In 2011, I described a very specific phenomenon at play whenever we get a new book in our hands. Like the students we teach, like the curious othered kids we were, we needed to see ourselves represented in the literature we were being asked to read and glean life lessons from. Ask anybody you think is your ally: Table of Contents Anxiety is the realest. But I think we in the literary world can more accurately term this phenomenon Representation Anxiety. That is, the act of searching through any curated list of featured readers, reading lists, pedagogies, graduate school admissions statistics, conference panel selections, festival lineups, contest winners, or national or regional literary events, for evidence that people of color and their work are being accurately and proportionately represented.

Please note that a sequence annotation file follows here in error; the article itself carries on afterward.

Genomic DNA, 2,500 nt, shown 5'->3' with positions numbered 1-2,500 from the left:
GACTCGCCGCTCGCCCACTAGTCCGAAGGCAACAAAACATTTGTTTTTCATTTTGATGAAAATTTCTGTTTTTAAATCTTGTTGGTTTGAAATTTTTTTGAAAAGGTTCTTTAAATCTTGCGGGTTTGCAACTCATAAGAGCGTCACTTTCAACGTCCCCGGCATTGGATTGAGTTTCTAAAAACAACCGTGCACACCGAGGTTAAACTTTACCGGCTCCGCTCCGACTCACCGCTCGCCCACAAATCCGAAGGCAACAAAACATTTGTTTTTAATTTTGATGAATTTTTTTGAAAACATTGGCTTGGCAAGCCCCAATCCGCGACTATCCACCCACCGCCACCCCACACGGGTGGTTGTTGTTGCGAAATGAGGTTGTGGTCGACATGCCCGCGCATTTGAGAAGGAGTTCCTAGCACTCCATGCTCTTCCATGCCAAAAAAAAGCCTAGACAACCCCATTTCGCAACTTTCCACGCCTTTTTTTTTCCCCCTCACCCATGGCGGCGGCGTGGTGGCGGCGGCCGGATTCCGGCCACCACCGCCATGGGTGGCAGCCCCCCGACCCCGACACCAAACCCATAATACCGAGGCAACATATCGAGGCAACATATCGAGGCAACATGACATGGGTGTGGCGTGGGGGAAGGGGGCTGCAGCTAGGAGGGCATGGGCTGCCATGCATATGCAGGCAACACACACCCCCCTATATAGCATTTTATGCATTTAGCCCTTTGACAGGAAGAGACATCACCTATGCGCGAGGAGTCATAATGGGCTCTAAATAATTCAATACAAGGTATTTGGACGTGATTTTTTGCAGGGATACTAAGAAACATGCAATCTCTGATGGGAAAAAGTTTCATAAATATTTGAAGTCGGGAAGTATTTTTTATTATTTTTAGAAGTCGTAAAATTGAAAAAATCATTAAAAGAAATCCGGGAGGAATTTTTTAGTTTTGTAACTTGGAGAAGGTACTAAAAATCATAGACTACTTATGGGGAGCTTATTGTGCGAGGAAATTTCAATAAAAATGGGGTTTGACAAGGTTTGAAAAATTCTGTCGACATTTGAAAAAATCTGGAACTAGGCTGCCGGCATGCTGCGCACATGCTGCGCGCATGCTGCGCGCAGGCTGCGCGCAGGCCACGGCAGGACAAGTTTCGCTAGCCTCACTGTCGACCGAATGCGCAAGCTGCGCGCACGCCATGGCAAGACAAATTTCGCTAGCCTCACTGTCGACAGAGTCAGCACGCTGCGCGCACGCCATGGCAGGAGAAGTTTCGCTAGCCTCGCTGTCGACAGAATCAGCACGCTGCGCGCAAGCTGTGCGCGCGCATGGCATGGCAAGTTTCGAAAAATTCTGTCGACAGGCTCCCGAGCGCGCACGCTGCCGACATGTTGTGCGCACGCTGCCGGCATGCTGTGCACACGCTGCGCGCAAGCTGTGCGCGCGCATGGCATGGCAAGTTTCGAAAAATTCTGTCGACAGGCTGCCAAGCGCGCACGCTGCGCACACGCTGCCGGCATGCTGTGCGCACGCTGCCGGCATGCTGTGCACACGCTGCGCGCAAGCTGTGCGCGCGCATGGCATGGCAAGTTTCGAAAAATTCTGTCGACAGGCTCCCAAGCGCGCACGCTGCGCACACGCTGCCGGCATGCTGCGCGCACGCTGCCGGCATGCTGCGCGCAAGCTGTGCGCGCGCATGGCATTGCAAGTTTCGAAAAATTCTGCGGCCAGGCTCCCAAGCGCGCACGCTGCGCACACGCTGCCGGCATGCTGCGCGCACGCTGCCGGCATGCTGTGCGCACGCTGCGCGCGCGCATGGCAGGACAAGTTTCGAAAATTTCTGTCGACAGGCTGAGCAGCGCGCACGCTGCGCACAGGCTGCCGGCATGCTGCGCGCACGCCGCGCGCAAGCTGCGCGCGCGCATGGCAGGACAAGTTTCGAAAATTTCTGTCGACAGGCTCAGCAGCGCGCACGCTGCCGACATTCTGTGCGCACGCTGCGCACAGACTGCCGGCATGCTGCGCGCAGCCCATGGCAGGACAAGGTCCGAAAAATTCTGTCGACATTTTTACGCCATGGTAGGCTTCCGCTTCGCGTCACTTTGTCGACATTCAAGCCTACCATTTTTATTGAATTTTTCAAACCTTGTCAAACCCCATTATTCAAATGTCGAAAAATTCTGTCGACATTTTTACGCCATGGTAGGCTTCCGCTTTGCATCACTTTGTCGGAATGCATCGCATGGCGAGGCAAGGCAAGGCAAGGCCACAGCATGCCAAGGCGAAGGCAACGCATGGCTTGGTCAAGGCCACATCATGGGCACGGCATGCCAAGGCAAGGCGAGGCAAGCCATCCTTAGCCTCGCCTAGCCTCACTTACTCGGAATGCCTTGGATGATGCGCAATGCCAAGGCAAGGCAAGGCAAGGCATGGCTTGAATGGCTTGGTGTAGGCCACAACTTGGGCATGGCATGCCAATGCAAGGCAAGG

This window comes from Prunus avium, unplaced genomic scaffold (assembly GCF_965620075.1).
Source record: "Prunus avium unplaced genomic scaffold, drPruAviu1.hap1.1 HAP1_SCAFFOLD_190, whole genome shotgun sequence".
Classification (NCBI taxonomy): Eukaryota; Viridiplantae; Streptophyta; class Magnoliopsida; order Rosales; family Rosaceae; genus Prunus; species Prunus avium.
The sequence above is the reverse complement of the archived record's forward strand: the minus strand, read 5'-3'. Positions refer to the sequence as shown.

Obviously, one reads this and thinks, well, so what do you people want? Numbers of writers of color for every damn journal? Percentages of people represented? Equal representation for all? I mean, JEEZ, you people are really pushy! Is it literary affirmative action you’re looking for? And do you have to be so NASTY about it?

The answers are: 1) Numbers would be great. 2) Percentages would be great too. 3) Equal representation would be lovely. 4) Yeah, my mom says I’m pushy too. Funny huh? Ever since I was a kid. We call that “being a jodón.” 5) Yes. And no. 6) You need to read more June Jordan. “The civilities that grease oppression,” and such.

I mean. Obviously.